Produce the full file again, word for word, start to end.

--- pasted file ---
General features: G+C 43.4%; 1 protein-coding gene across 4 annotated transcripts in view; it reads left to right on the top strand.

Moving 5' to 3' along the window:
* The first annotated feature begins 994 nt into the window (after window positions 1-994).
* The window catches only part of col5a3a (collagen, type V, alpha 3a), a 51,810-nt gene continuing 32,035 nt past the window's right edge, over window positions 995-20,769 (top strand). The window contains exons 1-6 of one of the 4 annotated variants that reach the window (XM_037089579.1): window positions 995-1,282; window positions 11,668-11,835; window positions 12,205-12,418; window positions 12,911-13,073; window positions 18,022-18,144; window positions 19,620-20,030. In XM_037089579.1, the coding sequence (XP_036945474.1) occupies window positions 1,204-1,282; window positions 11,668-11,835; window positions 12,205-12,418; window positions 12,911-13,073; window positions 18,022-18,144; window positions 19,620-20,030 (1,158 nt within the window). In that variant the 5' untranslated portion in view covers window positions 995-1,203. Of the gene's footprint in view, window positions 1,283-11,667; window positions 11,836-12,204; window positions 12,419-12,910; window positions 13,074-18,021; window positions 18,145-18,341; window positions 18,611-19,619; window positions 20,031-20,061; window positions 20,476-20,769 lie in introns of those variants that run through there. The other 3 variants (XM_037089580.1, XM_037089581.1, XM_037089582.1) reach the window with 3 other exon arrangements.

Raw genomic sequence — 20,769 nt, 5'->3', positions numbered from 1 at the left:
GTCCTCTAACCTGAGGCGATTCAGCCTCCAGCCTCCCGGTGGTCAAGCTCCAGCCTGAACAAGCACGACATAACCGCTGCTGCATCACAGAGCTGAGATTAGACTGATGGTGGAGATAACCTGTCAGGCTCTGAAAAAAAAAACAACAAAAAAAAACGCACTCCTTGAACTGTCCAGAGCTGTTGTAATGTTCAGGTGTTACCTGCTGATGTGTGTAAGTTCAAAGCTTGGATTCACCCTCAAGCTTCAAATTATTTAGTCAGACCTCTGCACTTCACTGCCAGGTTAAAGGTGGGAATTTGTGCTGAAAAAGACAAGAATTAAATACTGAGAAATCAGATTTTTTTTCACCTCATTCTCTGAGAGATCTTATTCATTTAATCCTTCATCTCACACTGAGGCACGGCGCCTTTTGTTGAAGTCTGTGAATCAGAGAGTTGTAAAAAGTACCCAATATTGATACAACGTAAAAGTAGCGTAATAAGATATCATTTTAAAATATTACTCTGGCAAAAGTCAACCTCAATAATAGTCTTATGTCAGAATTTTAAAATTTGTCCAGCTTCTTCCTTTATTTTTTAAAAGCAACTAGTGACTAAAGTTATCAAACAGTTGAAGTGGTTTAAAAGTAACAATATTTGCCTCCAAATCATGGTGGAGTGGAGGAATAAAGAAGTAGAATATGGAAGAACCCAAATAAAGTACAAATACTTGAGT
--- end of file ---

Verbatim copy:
General features: G+C 43.4%; 1 protein-coding gene across 4 annotated transcripts in view; it reads left to right on the top strand.

Moving 5' to 3' along the window:
* The first annotated feature begins 994 nt into the window (after window positions 1-994).
* The window catches only part of col5a3a (collagen, type V, alpha 3a), a 51,810-nt gene continuing 32,035 nt past the window's right edge, over window positions 995-20,769 (top strand). The window contains exons 1-6 of one of the 4 annotated variants that reach the window (XM_037089579.1): window positions 995-1,282; window positions 11,668-11,835; window positions 12,205-12,418; window positions 12,911-13,073; window positions 18,022-18,144; window positions 19,620-20,030. In XM_037089579.1, the coding sequence (XP_036945474.1) occupies window positions 1,204-1,282; window positions 11,668-11,835; window positions 12,205-12,418; window positions 12,911-13,073; window positions 18,022-18,144; window positions 19,620-20,030 (1,158 nt within the window). In that variant the 5' untranslated portion in view covers window positions 995-1,203. Of the gene's footprint in view, window positions 1,283-11,667; window positions 11,836-12,204; window positions 12,419-12,910; window positions 13,074-18,021; window positions 18,145-18,341; window positions 18,611-19,619; window positions 20,031-20,061; window positions 20,476-20,769 lie in introns of those variants that run through there. The other 3 variants (XM_037089580.1, XM_037089581.1, XM_037089582.1) reach the window with 3 other exon arrangements.

Raw genomic sequence — 20,769 nt, 5'->3', positions numbered from 1 at the left:
GTCCTCTAACCTGAGGCGATTCAGCCTCCAGCCTCCCGGTGGTCAAGCTCCAGCCTGAACAAGCACGACATAACCGCTGCTGCATCACAGAGCTGAGATTAGACTGATGGTGGAGATAACCTGTCAGGCTCTGAAAAAAAAAACAACAAAAAAAAACGCACTCCTTGAACTGTCCAGAGCTGTTGTAATGTTCAGGTGTTACCTGCTGATGTGTGTAAGTTCAAAGCTTGGATTCACCCTCAAGCTTCAAATTATTTAGTCAGACCTCTGCACTTCACTGCCAGGTTAAAGGTGGGAATTTGTGCTGAAAAAGACAAGAATTAAATACTGAGAAATCAGATTTTTTTTCACCTCATTCTCTGAGAGATCTTATTCATTTAATCCTTCATCTCACACTGAGGCACGGCGCCTTTTGTTGAAGTCTGTGAATCAGAGAGTTGTAAAAAGTACCCAATATTGATACAACGTAAAAGTAGCGTAATAAGATATCATTTTAAAATATTACTCTGGCAAAAGTCAACCTCAATAATAGTCTTATGTCAGAATTTTAAAATTTGTCCAGCTTCTTCCTTTATTTTTTAAAAGCAACTAGTGACTAAAGTTATCAAACAGTTGAAGTGGTTTAAAAGTAACAATATTTGCCTCCAAATCATGGTGGAGTGGAGGAATAAAGAAGTAGAATATGGAAGAACCCAAATAAAGTACAAATACTTGAGT